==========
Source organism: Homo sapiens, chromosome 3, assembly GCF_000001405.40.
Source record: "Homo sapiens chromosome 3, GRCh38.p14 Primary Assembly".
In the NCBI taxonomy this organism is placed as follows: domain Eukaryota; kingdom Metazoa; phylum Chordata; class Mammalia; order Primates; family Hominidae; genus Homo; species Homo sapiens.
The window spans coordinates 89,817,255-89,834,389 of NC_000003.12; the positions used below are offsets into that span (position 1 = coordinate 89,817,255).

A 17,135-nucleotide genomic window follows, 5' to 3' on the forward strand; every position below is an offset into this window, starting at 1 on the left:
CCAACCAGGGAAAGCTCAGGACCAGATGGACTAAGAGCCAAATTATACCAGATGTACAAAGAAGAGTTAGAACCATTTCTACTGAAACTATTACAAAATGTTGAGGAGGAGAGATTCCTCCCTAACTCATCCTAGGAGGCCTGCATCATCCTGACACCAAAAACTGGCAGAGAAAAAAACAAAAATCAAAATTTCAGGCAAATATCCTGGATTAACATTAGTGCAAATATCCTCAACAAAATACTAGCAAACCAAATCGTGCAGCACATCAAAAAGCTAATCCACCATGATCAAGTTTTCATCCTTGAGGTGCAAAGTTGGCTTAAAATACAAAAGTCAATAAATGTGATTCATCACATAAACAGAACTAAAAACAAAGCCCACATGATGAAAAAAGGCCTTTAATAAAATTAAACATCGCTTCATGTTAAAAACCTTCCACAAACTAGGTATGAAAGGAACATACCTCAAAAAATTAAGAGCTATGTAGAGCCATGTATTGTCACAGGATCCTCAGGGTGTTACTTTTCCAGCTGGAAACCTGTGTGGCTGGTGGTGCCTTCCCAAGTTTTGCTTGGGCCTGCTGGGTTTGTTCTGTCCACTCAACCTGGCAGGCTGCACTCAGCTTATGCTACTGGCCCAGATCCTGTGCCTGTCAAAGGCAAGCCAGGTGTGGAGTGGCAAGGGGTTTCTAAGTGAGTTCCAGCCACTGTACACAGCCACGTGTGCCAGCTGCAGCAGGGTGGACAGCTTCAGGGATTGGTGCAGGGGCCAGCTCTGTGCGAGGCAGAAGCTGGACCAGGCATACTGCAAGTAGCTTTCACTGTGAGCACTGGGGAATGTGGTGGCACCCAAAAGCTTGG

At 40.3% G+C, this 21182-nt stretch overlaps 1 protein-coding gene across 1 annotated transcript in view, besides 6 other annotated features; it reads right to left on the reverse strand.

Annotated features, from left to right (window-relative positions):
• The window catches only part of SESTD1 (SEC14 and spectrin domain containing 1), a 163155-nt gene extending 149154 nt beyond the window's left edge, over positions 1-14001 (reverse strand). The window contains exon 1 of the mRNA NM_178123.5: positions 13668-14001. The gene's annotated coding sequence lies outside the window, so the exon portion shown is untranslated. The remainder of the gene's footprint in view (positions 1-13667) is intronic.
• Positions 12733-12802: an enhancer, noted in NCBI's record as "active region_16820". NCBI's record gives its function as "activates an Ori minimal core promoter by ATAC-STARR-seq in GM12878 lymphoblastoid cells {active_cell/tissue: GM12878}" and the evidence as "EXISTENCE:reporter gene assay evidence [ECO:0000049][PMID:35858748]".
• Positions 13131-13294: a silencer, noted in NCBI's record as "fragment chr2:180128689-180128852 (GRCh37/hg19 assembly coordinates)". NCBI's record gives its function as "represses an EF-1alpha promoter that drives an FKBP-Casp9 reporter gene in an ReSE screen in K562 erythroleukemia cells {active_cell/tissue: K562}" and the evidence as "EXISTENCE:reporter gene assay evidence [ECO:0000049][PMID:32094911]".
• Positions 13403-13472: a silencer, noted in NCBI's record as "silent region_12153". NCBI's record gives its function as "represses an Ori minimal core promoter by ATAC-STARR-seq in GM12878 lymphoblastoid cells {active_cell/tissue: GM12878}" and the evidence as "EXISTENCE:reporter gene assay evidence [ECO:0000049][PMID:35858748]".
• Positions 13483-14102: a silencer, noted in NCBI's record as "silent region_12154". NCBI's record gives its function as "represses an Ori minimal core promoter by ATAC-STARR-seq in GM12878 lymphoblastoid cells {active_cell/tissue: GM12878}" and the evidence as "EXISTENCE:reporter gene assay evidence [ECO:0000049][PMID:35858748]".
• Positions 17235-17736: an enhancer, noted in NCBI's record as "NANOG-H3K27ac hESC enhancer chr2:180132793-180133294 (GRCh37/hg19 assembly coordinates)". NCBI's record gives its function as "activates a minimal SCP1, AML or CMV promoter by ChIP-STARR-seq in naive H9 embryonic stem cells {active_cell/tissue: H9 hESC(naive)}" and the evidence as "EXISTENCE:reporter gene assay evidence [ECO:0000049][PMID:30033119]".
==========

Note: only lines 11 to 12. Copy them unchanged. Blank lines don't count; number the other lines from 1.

• Positions 13131-13294: a silencer, noted in NCBI's record as "fragment chr2:180128689-180128852 (GRCh37/hg19 assembly coordinates)". NCBI's record gives its function as "represses an EF-1alpha promoter that drives an FKBP-Casp9 reporter gene in an ReSE screen in K562 erythroleukemia cells {active_cell/tissue: K562}" and the evidence as "EXISTENCE:reporter gene assay evidence [ECO:0000049][PMID:32094911]".
• Positions 13403-13472: a silencer, noted in NCBI's record as "silent region_12153". NCBI's record gives its function as "represses an Ori minimal core promoter by ATAC-STARR-seq in GM12878 lymphoblastoid cells {active_cell/tissue: GM12878}" and the evidence as "EXISTENCE:reporter gene assay evidence [ECO:0000049][PMID:35858748]".